Atrial Septal Defect (Asd)

(Ostium secundum defect)

In an atrial septal defect (ASD) is one or more openings in the inter-atrial septum, which can cause a left-right shunt and volume overload in the right atrium or the right ventricle. Children are rarely symptomatic, but can have long-term complications after the age of 20 years. These include pulmonary hypertension, heart failure and atrial arrhythmias. Adults and, more rarely, adolescents may have exertional fatigue and atrial arrhythmias. A light mittsystolisches noise at the upper left sternal with a wide and fixed division of the second heart sound (S2) is typical. The diagnosis is made by echocardiography. Treatment consists of a transcatheter device closure or surgical removal.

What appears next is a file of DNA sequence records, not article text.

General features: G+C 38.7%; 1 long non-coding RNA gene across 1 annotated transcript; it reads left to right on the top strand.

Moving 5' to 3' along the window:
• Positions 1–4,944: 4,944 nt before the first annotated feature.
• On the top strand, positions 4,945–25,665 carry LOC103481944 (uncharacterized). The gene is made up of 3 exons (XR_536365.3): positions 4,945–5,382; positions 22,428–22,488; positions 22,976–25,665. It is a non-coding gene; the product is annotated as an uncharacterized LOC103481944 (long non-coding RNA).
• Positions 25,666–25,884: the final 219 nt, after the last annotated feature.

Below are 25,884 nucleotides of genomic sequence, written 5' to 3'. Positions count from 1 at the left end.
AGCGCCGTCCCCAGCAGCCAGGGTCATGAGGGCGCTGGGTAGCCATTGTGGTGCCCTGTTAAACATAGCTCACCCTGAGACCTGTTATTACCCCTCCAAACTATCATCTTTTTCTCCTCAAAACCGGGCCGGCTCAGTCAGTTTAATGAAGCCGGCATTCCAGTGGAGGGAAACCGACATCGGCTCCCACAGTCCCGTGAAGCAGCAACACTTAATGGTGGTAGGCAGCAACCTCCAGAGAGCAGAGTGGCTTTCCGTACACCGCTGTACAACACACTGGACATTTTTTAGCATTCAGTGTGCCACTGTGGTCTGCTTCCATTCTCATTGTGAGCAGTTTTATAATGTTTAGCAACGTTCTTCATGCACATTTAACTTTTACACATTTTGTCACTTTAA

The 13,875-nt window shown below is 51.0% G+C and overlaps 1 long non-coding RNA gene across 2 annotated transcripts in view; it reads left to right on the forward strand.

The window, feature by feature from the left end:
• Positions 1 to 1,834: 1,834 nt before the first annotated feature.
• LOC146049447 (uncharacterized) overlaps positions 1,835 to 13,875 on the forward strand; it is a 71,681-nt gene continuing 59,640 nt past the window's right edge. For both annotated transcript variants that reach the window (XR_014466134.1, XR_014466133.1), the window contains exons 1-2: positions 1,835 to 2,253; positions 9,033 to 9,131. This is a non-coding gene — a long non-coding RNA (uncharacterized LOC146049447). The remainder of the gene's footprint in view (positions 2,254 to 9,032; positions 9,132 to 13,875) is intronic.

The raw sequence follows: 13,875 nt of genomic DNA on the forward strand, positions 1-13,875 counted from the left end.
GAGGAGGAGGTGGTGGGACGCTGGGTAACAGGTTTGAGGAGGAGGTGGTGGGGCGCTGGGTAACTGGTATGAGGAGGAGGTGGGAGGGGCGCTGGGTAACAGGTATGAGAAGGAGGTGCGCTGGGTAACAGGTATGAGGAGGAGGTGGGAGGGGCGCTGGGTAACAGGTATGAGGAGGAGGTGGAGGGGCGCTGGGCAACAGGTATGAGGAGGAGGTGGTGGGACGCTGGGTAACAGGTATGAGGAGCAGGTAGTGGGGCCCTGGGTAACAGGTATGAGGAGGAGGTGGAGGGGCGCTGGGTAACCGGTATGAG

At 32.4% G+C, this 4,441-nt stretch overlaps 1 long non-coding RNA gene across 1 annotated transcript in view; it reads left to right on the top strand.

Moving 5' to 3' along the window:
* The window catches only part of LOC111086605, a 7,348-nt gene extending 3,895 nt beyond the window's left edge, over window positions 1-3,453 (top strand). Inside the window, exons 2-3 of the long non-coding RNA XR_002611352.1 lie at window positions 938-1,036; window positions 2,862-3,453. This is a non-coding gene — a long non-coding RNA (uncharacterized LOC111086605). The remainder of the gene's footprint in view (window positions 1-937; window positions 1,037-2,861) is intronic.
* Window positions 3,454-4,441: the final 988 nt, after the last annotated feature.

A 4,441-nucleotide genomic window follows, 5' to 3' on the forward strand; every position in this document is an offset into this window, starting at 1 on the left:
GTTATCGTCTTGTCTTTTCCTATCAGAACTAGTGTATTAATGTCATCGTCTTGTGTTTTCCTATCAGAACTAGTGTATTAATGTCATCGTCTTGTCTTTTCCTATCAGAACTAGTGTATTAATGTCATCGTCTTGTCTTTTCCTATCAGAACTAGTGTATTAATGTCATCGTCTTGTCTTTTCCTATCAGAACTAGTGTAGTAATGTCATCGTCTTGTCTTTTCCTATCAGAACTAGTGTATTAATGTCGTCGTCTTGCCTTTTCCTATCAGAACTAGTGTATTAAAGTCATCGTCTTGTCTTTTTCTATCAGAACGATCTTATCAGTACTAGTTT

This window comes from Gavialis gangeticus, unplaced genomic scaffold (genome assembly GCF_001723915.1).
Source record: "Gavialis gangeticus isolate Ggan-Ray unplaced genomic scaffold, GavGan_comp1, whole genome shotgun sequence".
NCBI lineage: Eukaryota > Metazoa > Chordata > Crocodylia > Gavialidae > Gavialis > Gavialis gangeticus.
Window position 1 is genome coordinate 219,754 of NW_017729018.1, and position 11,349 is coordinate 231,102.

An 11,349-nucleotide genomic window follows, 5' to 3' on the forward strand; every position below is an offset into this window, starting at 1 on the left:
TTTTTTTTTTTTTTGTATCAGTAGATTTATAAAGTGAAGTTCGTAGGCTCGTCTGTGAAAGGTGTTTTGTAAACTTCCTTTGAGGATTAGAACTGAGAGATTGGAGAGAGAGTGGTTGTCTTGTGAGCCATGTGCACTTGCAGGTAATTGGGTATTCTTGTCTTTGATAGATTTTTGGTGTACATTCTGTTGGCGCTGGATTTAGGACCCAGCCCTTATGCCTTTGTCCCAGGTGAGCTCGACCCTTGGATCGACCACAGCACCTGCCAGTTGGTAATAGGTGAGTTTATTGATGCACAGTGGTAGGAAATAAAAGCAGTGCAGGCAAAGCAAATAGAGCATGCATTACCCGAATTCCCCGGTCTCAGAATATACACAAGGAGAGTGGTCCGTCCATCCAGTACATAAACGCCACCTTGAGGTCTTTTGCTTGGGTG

Atrial septal defects (ASD) occur in 6-10% of congenital heart defects. Most cases are isolated and sporadic, but some can also be genetic in origin (z. B. mutation on chromosome 5, Holt-Oram syndrome).